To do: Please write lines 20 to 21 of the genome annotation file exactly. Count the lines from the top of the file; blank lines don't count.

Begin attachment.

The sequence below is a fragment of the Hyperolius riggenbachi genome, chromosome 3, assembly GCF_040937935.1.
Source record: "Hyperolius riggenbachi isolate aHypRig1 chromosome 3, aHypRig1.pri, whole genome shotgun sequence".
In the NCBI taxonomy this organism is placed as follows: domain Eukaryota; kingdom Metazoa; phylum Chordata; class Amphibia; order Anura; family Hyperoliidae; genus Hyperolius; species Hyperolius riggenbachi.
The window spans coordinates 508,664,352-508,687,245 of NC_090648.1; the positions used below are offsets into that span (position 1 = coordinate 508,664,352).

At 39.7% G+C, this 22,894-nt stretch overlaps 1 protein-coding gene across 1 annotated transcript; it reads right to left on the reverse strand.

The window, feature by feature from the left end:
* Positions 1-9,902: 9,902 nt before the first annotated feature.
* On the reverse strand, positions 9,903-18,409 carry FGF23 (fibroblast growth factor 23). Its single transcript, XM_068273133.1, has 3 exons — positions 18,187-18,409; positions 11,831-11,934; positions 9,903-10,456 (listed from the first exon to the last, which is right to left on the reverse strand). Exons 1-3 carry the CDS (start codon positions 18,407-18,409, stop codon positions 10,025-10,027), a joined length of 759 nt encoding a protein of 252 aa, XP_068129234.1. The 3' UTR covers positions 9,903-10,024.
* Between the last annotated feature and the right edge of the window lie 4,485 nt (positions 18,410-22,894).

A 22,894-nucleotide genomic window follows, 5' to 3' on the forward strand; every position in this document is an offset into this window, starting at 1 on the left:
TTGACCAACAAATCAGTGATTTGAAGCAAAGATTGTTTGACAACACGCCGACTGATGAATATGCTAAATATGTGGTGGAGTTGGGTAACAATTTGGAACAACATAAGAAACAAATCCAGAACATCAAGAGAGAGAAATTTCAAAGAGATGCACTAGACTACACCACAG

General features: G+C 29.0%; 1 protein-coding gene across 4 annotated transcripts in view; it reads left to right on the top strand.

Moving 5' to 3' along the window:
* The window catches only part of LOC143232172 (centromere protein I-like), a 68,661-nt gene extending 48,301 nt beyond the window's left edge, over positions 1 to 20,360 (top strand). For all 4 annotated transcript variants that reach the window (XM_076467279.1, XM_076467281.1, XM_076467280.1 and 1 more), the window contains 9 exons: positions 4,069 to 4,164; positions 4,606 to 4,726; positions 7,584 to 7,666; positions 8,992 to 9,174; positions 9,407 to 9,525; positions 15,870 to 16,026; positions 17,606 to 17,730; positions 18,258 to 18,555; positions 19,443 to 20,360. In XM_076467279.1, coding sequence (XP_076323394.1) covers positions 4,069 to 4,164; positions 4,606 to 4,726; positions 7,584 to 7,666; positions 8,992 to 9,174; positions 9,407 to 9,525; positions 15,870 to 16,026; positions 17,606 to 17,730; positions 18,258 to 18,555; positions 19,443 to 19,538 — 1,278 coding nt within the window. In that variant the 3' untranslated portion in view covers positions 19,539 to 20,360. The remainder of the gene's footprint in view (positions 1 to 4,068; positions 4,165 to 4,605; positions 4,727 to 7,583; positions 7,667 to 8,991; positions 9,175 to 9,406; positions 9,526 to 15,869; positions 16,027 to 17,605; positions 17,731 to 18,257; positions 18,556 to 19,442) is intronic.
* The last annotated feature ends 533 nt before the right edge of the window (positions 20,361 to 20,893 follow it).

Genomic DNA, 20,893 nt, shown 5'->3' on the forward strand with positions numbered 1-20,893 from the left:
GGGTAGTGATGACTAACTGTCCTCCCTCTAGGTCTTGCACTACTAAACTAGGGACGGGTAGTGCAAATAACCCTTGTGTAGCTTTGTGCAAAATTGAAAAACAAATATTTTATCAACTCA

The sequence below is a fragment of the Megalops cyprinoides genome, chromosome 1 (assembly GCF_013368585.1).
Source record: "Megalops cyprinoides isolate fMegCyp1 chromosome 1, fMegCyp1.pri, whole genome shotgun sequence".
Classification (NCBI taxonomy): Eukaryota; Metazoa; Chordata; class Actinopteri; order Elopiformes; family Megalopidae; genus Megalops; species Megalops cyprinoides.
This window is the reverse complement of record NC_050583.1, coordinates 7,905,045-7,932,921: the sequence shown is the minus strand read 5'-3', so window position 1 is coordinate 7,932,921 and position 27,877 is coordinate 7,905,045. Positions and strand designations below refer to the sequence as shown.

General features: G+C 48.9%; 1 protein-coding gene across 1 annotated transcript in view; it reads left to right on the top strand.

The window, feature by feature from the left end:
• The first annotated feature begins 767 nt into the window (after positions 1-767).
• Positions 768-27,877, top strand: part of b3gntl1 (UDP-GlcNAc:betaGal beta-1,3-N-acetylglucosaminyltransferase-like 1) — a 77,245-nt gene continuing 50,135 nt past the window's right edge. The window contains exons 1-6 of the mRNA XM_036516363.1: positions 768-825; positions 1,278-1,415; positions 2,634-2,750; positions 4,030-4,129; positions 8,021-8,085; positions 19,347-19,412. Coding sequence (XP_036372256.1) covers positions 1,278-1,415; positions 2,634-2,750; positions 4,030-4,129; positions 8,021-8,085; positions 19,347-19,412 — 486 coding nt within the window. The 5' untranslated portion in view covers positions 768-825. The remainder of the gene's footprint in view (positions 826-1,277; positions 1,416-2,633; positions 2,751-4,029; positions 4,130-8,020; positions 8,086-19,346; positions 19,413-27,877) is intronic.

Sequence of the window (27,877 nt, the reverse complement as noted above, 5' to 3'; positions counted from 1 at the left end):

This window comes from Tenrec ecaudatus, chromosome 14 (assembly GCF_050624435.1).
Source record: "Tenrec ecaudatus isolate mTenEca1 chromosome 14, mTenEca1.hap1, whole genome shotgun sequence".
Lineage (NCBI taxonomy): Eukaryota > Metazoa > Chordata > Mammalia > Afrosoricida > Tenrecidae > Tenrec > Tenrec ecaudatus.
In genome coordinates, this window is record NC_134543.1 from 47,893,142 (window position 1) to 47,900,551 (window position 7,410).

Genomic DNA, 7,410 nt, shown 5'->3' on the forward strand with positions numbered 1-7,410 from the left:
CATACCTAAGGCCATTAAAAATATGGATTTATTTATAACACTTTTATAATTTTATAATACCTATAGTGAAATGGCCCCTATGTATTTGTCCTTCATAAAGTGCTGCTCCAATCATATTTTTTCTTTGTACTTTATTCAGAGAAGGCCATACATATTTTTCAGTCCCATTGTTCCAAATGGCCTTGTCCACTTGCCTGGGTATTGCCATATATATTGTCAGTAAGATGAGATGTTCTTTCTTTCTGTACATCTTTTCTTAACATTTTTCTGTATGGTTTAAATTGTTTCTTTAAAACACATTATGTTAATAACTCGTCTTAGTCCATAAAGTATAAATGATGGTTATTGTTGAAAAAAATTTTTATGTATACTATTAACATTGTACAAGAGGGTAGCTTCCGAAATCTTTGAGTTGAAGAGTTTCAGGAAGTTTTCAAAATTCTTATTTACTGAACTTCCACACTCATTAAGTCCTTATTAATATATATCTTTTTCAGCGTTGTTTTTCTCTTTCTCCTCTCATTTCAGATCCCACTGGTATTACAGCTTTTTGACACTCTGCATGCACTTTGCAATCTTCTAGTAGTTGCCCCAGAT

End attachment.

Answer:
Classification (NCBI taxonomy): Eukaryota; Metazoa; Chordata; class Actinopteri; order Elopiformes; family Megalopidae; genus Megalops; species Megalops cyprinoides.
This window is the reverse complement of record NC_050583.1, coordinates 7,905,045-7,932,921: the sequence shown is the minus strand read 5'-3', so window position 1 is coordinate 7,932,921 and position 27,877 is coordinate 7,905,045. Positions and strand designations below refer to the sequence as shown.